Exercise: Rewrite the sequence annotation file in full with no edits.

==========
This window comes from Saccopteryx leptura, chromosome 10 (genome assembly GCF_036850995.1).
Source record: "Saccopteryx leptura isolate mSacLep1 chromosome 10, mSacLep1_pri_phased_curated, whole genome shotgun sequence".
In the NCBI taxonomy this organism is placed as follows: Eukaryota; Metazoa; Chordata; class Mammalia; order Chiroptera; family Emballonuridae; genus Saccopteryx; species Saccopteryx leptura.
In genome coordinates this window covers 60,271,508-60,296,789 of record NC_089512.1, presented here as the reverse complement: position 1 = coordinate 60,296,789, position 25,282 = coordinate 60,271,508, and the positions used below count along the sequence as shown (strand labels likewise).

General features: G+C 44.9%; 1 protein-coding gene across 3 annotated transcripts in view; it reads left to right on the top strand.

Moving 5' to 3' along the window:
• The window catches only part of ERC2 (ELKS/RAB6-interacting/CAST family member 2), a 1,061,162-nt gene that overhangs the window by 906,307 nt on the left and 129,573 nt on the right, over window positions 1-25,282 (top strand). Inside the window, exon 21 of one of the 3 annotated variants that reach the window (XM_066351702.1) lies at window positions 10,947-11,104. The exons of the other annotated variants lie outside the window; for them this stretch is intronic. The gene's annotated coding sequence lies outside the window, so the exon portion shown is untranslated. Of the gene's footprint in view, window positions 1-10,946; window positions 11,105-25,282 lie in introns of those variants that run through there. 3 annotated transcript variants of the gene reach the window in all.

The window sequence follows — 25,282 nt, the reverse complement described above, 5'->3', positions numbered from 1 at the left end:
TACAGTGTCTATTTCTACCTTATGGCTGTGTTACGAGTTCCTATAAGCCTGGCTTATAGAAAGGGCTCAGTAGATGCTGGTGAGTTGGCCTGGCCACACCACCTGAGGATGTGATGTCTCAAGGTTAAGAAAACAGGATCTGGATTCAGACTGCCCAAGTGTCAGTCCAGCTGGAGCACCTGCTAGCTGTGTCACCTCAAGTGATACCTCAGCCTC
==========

This window comes from Saccopteryx leptura, chromosome 10 (genome assembly GCF_036850995.1).
Source record: "Saccopteryx leptura isolate mSacLep1 chromosome 10, mSacLep1_pri_phased_curated, whole genome shotgun sequence".
In the NCBI taxonomy this organism is placed as follows: Eukaryota; Metazoa; Chordata; class Mammalia; order Chiroptera; family Emballonuridae; genus Saccopteryx; species Saccopteryx leptura.
In genome coordinates this window covers 60,271,508-60,296,789 of record NC_089512.1, presented here as the reverse complement: position 1 = coordinate 60,296,789, position 25,282 = coordinate 60,271,508, and the positions used below count along the sequence as shown (strand labels likewise).

General features: G+C 44.9%; 1 protein-coding gene across 3 annotated transcripts in view; it reads left to right on the top strand.

Moving 5' to 3' along the window:
• The window catches only part of ERC2 (ELKS/RAB6-interacting/CAST family member 2), a 1,061,162-nt gene that overhangs the window by 906,307 nt on the left and 129,573 nt on the right, over window positions 1-25,282 (top strand). Inside the window, exon 21 of one of the 3 annotated variants that reach the window (XM_066351702.1) lies at window positions 10,947-11,104. The exons of the other annotated variants lie outside the window; for them this stretch is intronic. The gene's annotated coding sequence lies outside the window, so the exon portion shown is untranslated. Of the gene's footprint in view, window positions 1-10,946; window positions 11,105-25,282 lie in introns of those variants that run through there. 3 annotated transcript variants of the gene reach the window in all.

The window sequence follows — 25,282 nt, the reverse complement described above, 5'->3', positions numbered from 1 at the left end:
TACAGTGTCTATTTCTACCTTATGGCTGTGTTACGAGTTCCTATAAGCCTGGCTTATAGAAAGGGCTCAGTAGATGCTGGTGAGTTGGCCTGGCCACACCACCTGAGGATGTGATGTCTCAAGGTTAAGAAAACAGGATCTGGATTCAGACTGCCCAAGTGTCAGTCCAGCTGGAGCACCTGCTAGCTGTGTCACCTCAAGTGATACCTCAGCCTC